David Edwards BMW, which if you are a studious reader of his columns, he inherited from his late brother. Then he completely restored the entire bike. It ran great for a 20 year old motorcycle.
Bike: 1982 BMW R80G/S
Purchase Price: $0
On the Road: $1340
Info: I got my bike for nothing, but I can’t recommend the method of acquisition. When my brother Kevin passed away last year, I inherited his favorite ride, a 100,000-mile salvage-title G/S that he’d fixed up. In my possession, it needed a tune-up, a carb rebuild and some parts–throttle cables, gaskets, rubber boots, etc.–carried out by the local BMW shop, Irv Seaver’s, at a cost of $890 (or $274 for parts, $616 for labor). Even farming the work out, I’d have still been under our mythical $1000 limit if the stock, non-rebuildable shock hadn’t given up the ghost. Progressive Suspension to the rescue with one of its Series 420s; a trifle expensive at $450 but the Damper of the Gods out on Pacific Coast Highway. Airhead aficionados tell me the older G/S is something of a cult machine, going for as much as $3000. Doesn’t really matter to me–this one’s not for sale.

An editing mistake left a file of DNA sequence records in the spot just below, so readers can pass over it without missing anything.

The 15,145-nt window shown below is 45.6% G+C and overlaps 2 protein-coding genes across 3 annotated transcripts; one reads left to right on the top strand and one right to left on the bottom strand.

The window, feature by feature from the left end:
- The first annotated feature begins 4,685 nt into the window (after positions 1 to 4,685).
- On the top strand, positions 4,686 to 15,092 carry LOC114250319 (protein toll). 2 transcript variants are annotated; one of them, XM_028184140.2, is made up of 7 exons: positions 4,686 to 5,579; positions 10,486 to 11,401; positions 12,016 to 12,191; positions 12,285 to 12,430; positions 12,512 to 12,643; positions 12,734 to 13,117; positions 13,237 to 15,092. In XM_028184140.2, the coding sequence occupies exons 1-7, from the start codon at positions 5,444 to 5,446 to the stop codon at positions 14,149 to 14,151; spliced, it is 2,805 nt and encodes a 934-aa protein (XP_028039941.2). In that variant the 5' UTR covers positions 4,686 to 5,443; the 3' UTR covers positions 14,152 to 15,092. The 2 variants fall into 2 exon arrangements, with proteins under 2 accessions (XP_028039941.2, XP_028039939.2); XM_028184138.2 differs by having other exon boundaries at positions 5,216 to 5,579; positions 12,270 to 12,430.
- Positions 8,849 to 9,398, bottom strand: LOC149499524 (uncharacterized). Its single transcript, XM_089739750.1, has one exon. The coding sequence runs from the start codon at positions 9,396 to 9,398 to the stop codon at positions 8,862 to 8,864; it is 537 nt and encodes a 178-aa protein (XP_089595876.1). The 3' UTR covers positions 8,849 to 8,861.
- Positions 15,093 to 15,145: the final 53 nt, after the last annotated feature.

The Chinese bike, the 2004 Morgen’s M/C Trail Master 200, that Brian Catterson was riding. This is a brand new 2005 bike just imported into the United States. The Cycle World decided to test it out. It didn't fair so well. More on that later....